Natural gas from coal seams (CSG) is extracted from deep below the ground using world-best practice techniques that protect the community and our environment.

Extraction techniques

There are different ways of extracting natural gas from coal seams, including vertical drilling and horizontal or directional drilling. Hydraulic fracturing is sometimes used to release gas from a coal seam. A well is usually only fracture stimulated once during its lifetime, if at all.

Hydraulic fracturing

Hydraulic fracturing has been used by the oil and gas industry since 1948. In Australia, the practice can be traced back over the past 40 years where it was used in the production of energy resources including conventional natural gas. Hundreds of natural gas wells in South Australia's Cooper Basin have been fracture stimulated since the 1970s.

The process has also been used in NSW to enhance water flows from water bores. However, in CSG production, fracturing is becoming less common as companies move towards horizontal drilling to enhance methane production.

In situations where the fracturing process is used, fluid is pumped under pressure into the coal seam to open up fractures.

The fluid is typically a mixture of sand, water and minor additives that open up cracks in the seam to create a path for water to flow back to the surface.

The process depressurises the coal seam, allowing the gas in the pores of the coal to be released and flow to the surface.

The gas and liquid are brought to the surface via a pipe which is encased in layers of concrete and metal to prevent any leakage into permeable layers, including aquifers. On the surface, the gas is separated from the water.

The produced water is safely disposed of, or treated and recycled for industrial purposes or irrigation.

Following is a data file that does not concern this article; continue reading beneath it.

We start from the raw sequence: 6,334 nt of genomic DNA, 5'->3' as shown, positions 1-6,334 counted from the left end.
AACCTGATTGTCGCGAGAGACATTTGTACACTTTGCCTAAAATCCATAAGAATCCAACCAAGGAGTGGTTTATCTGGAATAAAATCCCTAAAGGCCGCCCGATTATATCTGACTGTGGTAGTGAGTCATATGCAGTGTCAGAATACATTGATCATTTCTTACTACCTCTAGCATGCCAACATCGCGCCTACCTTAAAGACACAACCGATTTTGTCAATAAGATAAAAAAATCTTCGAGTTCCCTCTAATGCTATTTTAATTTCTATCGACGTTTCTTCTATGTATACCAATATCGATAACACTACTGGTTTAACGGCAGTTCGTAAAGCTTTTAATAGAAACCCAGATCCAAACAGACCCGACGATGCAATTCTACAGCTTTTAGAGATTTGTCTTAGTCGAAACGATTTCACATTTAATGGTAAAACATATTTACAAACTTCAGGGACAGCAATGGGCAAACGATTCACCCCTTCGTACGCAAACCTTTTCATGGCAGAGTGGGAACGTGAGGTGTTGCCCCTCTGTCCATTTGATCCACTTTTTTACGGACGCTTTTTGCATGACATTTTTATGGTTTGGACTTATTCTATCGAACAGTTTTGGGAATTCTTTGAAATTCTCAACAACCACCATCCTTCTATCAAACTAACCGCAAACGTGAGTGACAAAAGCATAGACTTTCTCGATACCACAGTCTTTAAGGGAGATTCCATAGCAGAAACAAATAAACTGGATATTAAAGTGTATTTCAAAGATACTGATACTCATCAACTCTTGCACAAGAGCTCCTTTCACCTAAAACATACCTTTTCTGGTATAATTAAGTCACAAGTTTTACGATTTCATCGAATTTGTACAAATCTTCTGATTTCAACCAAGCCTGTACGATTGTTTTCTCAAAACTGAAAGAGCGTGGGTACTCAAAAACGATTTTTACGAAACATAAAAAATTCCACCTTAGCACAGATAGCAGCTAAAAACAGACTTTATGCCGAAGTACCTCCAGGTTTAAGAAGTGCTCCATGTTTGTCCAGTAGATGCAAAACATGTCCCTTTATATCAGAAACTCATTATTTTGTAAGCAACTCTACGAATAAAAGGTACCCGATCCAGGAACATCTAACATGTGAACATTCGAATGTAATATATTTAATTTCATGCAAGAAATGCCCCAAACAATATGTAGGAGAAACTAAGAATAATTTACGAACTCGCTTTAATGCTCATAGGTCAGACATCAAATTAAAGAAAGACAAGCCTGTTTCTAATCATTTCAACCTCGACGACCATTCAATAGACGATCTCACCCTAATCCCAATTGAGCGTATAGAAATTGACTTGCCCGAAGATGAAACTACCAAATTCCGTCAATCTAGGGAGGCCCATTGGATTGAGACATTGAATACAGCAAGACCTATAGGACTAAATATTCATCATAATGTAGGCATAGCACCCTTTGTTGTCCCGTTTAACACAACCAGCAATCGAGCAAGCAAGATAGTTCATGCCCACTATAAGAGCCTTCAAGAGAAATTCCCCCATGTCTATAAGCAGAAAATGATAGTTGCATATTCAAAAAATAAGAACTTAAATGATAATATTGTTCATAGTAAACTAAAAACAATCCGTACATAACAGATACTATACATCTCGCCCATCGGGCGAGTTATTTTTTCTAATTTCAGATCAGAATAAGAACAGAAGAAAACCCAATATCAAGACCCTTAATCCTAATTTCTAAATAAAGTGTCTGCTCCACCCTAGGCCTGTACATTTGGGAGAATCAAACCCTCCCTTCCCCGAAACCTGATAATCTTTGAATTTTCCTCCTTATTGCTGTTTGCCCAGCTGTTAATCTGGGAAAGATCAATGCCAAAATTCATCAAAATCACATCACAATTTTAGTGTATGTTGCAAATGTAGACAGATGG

The gas is sent to a compressor station and may then be used in power stations, or it may join the natural gas supply for use by households and businesses.

Banned chemicals

To protect ground water, surface water and the environment, the NSW Government has banned the use of harmful chemicals known as BTEX. These chemicals are used in some overseas hydraulic fracturing operations.

Fracturing fluid is 97-99% sand and water1, with a small amount of commonly-used biodegradable compounds included to prevent bacterial growth and to turn the fluid into a gel so it can be pumped more easily.

Fracturing fluid

According to the CSIRO, fracturing fluid is:

  • Guar gum (a food thickening agent)
    Purpose: used to create a gel that transports sand through the fracture
  • Sodium hypocholorite (used in pool chlorine) and sodium hydroxide (used to make soap)
    Purpose: to prevent bacterial growth that contaminates gas and restricts gas flow
  • Ammonium persulphate (used in hair bleach)
    Purpose: to dissolve hydraulic fracturing gels so they can transport water and gas
  • Surfactants such as ethanol and the cleaning agent orange oil
    Purpose: to increase fluid recovery from the fracture
  • Acetic acid (vinegar) and sodium carbonate (washing soda)
    Purpose: to control the acid balance of the hydraulic fracturing fluid.

The permitted components, already highly-diluted, are further diluted by the water in the coal seam.

Samples of drilling additives and fracture stimulation additives may be taken at any time by Government inspectors to verify compliance.

Any chemicals used in extraction must be disclosed as part of the application process and are published on the NSW Department of Industry, Resource & Energy's website. Government agencies assessing the application determine whether the use of those chemicals is safe for both the community and environment.

Horizontal drilling

More recent techniques such as horizontal drilling are emerging as an alternative to hydraulic fracturing and are increasingly used in NSW.

Horizontal drilling occurs at deep levels underground and reduces the number of visible vertical wells located above ground.

Once the coal seam has been located, the well bore is encased and pressure-cemented at ground level. Smaller holes are drilled horizontally into the coal seam to stimulate pathways through which the gas can flow into the well, eliminating the need for hydraulic fracturing.